Witness says George Floyd's death changed her life

Witness says George Floyd's death changed her life
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An eyewitness testifying Tuesday in the trial of Derek Chauvin, the former Minneapolis police officer charged with the murder of George Floyd, told the court that Floyd’s death changed her life.

Darnella Frazier, 18, was the second witness of the day in Chauvin's trial. She was a minor when the fatal incident occurred, and her face was not shown in the livestream of the proceedings.

Frazier captured the viral graphic footage of Chauvin kneeling on Floyd’s neck for almost nine minutes with her cellphone on May 25.


When asked by Chauvin's defense attorney Eric Nelson if the events on May 25 changed her life, Frazier responded: “It has.”

Frazier appeared emotional throughout her testimony, holding back tears several times while answering questions. She said that when she remembers Floyd, she thinks about members of her own family. 

“When I look at George Floyd I look at, look at my dad. I look at my brothers, cousins, uncles, because they are all Black. I have a Black father, I have a Black brother, I have Black friends. And I look at that and I look at how that could have been one of them,” Frazier told the court.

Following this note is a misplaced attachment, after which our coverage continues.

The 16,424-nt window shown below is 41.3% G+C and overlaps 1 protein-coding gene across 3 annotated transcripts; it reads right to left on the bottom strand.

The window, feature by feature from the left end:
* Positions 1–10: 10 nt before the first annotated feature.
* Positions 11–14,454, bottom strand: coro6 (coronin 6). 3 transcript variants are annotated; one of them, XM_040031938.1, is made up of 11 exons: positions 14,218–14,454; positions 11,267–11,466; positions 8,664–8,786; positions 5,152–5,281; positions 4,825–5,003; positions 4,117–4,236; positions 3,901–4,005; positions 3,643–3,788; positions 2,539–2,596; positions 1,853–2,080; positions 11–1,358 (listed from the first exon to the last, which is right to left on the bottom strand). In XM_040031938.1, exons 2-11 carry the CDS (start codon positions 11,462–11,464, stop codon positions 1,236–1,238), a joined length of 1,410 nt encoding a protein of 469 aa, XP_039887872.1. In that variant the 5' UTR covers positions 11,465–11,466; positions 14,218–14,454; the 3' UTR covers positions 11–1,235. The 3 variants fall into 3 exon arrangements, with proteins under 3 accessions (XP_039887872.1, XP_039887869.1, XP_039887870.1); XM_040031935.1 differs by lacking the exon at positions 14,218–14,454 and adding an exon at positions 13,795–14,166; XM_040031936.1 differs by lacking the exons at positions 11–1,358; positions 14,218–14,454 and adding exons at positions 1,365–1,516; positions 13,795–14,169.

“It's been nights I stayed up apologizing to George Floyd for not doing more and not physically interacting and not saving his life but it’s not what I should have done, is what he should have done,” Frazier continued, referring to Chauvin.

Frazier was the first of four witnesses that the prosecution intends to call to the stand who will have their faces omitted from the trial’s live stream because of their age. 

Frazier’s 9-year-old cousin, who was with her the night of Floyd’s death, testified after her. Her cousin was the last witness called before the court adjourned for lunch.